Bring Your Own Device (BYOD): The security risks

Apple recently announced the launch of its latest device the iPhone 6. Although their website was not prepared for the amount of visitors it received (which is an issue on its own) the volume of traffic shows just how well this device is going to do in the marketplace, at least early on.

People are going to flock to new devices and want to stay current with technology in the market, but at the rate that new products are launched it is almost impossible for a business to provide all of their employees with the newest product as soon as they are launched. So to make employees happy businesses are issuing a bring your own device (BYOD) policy so they can be more productive, mobile and accessible.

The problem is that once you allow something from the outside to enter your network you have to make sure they follow all of the rules you have for all of the company owned equipment.


How to Secure Smart Phones

Smart phones are great. Things like Apple’s iPhone or the Samsung Galaxy or any Windows phone are wonderful tools to have. They allow you to access and respond to emails in a timely manner, review documents on the go and have all of your contacts in your hand and synced to your network. They can also carry a lot of data that needs to be secured.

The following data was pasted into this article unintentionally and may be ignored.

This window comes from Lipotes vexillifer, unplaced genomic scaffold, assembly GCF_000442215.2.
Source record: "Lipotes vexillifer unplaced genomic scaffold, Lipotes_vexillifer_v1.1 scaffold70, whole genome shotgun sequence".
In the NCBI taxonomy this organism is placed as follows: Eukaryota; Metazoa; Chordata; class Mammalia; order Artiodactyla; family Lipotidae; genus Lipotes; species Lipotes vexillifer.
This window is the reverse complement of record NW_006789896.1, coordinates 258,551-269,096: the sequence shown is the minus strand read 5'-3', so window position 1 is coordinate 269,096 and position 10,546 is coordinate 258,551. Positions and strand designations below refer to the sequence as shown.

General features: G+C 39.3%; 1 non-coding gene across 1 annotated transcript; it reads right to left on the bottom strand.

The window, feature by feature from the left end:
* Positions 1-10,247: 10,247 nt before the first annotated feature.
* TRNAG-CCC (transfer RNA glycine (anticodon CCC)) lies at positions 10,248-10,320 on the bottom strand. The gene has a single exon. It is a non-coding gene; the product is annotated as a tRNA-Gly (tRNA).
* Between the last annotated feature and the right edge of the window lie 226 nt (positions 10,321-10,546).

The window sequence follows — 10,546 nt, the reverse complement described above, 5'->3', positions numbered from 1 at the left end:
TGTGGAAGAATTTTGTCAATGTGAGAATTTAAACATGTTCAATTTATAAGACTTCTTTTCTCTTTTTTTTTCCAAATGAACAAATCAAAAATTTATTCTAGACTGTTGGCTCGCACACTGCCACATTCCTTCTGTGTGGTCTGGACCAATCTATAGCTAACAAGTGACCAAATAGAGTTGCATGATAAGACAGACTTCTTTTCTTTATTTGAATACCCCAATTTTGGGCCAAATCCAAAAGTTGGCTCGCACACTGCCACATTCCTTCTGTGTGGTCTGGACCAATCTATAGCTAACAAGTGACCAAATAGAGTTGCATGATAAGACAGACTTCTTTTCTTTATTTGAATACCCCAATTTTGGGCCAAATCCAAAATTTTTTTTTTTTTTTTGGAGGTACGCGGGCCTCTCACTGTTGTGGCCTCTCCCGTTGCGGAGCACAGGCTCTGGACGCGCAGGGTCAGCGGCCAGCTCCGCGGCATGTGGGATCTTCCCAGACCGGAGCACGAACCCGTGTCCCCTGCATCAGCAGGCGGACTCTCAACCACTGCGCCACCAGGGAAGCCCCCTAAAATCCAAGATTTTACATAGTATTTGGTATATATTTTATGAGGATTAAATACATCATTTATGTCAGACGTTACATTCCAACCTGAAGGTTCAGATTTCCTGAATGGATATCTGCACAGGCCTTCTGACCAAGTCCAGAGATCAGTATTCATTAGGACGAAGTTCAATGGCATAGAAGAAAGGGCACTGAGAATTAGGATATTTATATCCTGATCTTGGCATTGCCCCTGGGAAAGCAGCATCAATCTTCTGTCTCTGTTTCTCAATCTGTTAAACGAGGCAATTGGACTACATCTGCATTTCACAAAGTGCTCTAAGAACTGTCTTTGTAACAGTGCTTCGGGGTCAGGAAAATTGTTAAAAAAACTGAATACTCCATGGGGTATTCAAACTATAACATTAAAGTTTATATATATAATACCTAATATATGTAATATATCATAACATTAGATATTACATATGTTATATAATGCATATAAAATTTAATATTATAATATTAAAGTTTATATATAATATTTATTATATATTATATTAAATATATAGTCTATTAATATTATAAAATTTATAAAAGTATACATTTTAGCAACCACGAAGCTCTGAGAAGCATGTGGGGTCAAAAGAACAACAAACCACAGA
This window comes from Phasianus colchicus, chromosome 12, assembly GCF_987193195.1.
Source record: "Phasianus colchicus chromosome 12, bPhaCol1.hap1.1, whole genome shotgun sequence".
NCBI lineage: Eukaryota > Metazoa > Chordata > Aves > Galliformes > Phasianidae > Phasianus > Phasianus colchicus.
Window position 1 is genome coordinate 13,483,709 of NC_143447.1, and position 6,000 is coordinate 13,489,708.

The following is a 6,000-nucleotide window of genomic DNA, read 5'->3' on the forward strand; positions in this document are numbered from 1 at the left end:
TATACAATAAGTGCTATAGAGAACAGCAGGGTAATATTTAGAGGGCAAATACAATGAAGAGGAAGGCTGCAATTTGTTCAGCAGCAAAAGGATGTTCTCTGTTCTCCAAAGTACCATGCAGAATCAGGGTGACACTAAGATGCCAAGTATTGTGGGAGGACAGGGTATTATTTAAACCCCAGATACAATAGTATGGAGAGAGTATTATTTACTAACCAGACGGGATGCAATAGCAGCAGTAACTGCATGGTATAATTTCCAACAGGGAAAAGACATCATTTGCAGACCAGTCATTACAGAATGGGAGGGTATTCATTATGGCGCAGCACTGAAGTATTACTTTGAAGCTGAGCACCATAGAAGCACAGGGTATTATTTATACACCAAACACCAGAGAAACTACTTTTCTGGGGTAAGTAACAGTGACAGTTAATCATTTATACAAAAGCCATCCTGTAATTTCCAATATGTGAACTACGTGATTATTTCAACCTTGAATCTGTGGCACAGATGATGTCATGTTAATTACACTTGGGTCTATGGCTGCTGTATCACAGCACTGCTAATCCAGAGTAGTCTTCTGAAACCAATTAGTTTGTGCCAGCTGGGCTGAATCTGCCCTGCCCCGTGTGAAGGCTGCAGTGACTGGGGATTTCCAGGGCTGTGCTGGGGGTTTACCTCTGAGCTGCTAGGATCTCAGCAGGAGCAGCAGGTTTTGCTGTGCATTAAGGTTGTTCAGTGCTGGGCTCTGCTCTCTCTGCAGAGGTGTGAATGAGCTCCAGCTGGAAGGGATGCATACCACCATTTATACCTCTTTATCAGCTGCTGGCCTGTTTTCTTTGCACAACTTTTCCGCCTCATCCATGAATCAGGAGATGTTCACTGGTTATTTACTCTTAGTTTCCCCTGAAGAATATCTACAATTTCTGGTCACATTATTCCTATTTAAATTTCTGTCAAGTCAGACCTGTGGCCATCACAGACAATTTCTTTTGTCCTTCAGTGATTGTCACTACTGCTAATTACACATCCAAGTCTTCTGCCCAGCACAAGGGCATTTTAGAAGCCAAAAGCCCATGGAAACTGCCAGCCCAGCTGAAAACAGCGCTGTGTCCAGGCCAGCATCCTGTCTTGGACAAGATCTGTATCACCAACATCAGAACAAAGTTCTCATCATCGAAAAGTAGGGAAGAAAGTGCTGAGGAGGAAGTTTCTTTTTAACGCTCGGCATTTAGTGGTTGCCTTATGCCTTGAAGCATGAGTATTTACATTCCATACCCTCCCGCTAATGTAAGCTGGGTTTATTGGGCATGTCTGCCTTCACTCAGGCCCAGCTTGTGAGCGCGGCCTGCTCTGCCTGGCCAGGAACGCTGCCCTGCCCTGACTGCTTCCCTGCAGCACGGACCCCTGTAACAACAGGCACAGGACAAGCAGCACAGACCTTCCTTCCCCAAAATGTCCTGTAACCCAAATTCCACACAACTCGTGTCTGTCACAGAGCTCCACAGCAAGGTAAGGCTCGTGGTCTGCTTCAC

Whether it is a company owned mobile device or the employee has provided their own smartphone, security measures must be put in place.

Simple things like forcing the phone to have a password before they can access any emails or files. Ensuring that if the phone is lost or stolen it can be remotely wiped so that if the person who finds the phone tries to and is successful at hacking the password there won’t be any data for them to take.

If the employee says they don’t want these rules applied to their device, then they can go without one. You don’t want to be on the end of lawsuit or lost business because you chose not to secure your smartphones and data gets taken.


How to Secure Laptops

Similar to smartphones, any device that can leave your office or that will carry any company data needs to be secured by a password and you must have the ability to remove data remotely in case of theft and loss.

But with laptops you also have to ensure that when they connect to your internal network you aren’t opening a gateway to viruses or worse. Beyond passwords, ensuring that your employees are using current and enterprise grade antivirus software as well as ensuring that their machines are up to date on any security patches that been issued by Microsoft, Apple or Android is key to keeping your network secure.

Leaving these unmonitored and without protection can lead to data loss and viruses like Cryptolocker or Heartbleed Bug getting through to your network.

Allowing employees to bring their own devices is a great policy. It can save money and keep employees happy with the products they get to use because they aren’t limited by company resources. But, without having proper policies in place, and following them, you leave your organization open to data loss or worse.

Ensuring passwords and antiviruses rules are in place you can feel confident no matter what they are using.

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